Friday, September 19, 2008


We took the boys "camping." I put camping in quotation marks because we went to Camp Long, which is a 1.8-mile drive from our house. Camp Long is about the size of a golf course. In fact, it looks very similar to a golf course, only imagine that the fairways and greens are filled in with trees, and a few cabins appear where the clubhouse should be.

Mark drove his truck up from California to go bow hunting on the peninsula, so he stayed in the cabin with us. He and I built a fire as soon as we possibly could. I can't speak for Mark, but I know the first thing I want to do whenever I camp is build a fire. And when two guys build a fire, there's usually an unspoken debate whether to go with the log cabin approach, the tepee approach, or some combination. I prefer starting with a tepee and making the transition to a log cabin, but this only works if I'm solely responsible for the fire.

I'm not picky about the style of fire because the mere act of building a fire masks all wounds. Along with floating down a river and one or two things I can't mention on a family blog, it's a perfect activity.

In a thrilling dog bites man turn of events, Luke and Max loved the fire. Either Wendy or Aunt Kim taught them rules about fires, or they had some instinctive rules about fire safety, because they grew quite alarmed at my actions. I wasn't supposed to step over the fire, even in its early stages. I wasn't supposed to get my face close to the fire and blow on it. And most of all, I wasn't supposed to allow a flame to lick my hand when I placed a piece of wood in the fire. I was chastised regularly.

The boys and their fire rules reminded me of a time I went camping with Robert.

I had just "left" the Mormon church for what turned out to be the last time, barring unforeseen future events. I had tried leaving the church several times in the years before that, but each time I vowed I was done, I backslid, and ended up back in the pews again, a sinner kneeling before God. At the time, Robert and I were sharing an office, and I tried to explain to him in my best CS Lewis language why I was still trying to be a Christian Mormon, even though I didn't believe a lick of the Joseph Smith story -- or the Bible stories for that matter.

That experience deserves a blog entry of its own. Suffice it to say that I decided to leave the church once and for all, so I wanted to make it official somehow through ritual. One such ritual was to go out in the woods and get drunk off my ass.

I know several people who left the church around the same time in their lives as I did, and we all had similar experiences to tell. In our late 20s, we did things that a lot of teenagers would have thought immature. Again, this is a family blog, so I can't tell certain stories. But I can tell this one.

I hadn't been drinking since I was a sophomore in high school. I asked around to get some advice, and ended up going with Fuzzy Navels -- a mix of peach schnapps and orange juice. Robert went with a more manly rum and Coke, although his frequent vomiting later that night wasn't terribly manly.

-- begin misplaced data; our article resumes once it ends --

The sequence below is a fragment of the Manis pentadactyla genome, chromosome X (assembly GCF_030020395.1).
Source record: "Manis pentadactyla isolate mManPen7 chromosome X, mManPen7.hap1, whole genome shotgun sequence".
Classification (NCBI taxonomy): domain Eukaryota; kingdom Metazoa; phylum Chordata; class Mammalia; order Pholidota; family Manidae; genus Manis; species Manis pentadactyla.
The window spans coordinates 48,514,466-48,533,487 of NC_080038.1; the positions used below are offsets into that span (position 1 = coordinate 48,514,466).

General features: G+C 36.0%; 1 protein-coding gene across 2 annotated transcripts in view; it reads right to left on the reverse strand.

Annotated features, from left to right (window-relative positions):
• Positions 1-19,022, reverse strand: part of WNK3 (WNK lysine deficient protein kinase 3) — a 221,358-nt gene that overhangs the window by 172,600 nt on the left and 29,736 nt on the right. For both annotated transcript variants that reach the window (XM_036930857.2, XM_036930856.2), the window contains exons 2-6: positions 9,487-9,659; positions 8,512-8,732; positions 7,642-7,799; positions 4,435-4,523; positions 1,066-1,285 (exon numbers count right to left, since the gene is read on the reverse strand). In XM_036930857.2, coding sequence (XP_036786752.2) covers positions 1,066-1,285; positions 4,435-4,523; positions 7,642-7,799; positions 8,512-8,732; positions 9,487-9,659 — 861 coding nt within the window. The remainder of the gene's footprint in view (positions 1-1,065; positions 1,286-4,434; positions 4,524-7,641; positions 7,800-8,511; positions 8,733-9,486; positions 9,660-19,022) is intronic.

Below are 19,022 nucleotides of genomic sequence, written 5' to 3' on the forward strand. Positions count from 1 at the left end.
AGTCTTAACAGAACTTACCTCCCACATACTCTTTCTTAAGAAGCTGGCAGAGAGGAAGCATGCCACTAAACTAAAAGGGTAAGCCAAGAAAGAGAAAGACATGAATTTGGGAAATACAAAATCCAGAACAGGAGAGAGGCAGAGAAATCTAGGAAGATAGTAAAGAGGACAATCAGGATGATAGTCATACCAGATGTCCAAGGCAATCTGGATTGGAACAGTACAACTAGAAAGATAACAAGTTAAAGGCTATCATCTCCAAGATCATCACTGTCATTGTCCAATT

We lay our sleeping bags on a tarp near a stream in Diamond Fork canyon. Then we lit a fire, roasted some processed meat, and started drinking. I shook off the willies with every swig of my first Fuzzy Navel, but an hour or so later, I was drinking my Fuzzy Navel as if I were Ernest Hemingway. After the third or fourth drink, I manfully smashed the little purple umbrella that adorned my drink.

The act of getting drunk was a sin against my Holy Residual God, which is a fearful thing. At the time, I called it the Raskolnikov Factor. An individual can't make up his own set of rules; he's still morally bound by unseen social forces. As Robert and I drunkenly discussed ideas like this, we rebelled against our newfound freedom by establishing three rules:

1) Do not step over, close to, or into the fire.
2) Do not swim in or near the river.
3) Do not drive the truck, nor any similar vehicle, nor operate heavy machinery.

These rules were comforting to fledgling atheists. We made sure we got the language just right. As we continued to drink, these rules became shackles, obstacles to true living. One of us would move very close to the fire and revel in the other's scolding. Then we took turns jumping over the fire. I wanted to go for a little swim. Robert wanted the keys to go for a quick drive in my pickup truck.

No! No! That's against the rules!

Good times.


  1. "Sinners in the Fuzzy Navel of an Angry God"

  2. Fire - so mesmerizing. Seems we have a primal connection to it.

    OK, this is out of the blue, I'm going to recommend a book i thin you'll like - "The Happiness Hypothesis: Finding Modern Truth in Ancient Wisdom". I heard about it on NPR (Radio West) and really enjoyed it. It's good food for thought as the author explores time-honored principles in light of scientific understanding. It has some flaws, but the conversational style of the book makes it very accessible and the openness of the author is evident - he doesn't claim to know it all, he just digs this field of study and is enthusiastic about sharing what he's learned. It gave me a fresh view of a central topic - happiness. It especially gave me new ideas for discussing life with my kids. Amazon has the first few pages and I encourage you to take a look and see if it interests you.

  3. this is a family blog?

  4. Kris - Thanks for the recommendation. It looks interesting.

  5. Dug - Yes, so go fuck yourself.

  6. This story must be retold around a campfire; this year at Fall Moab-'09/Moab edition would be an ideal time and place.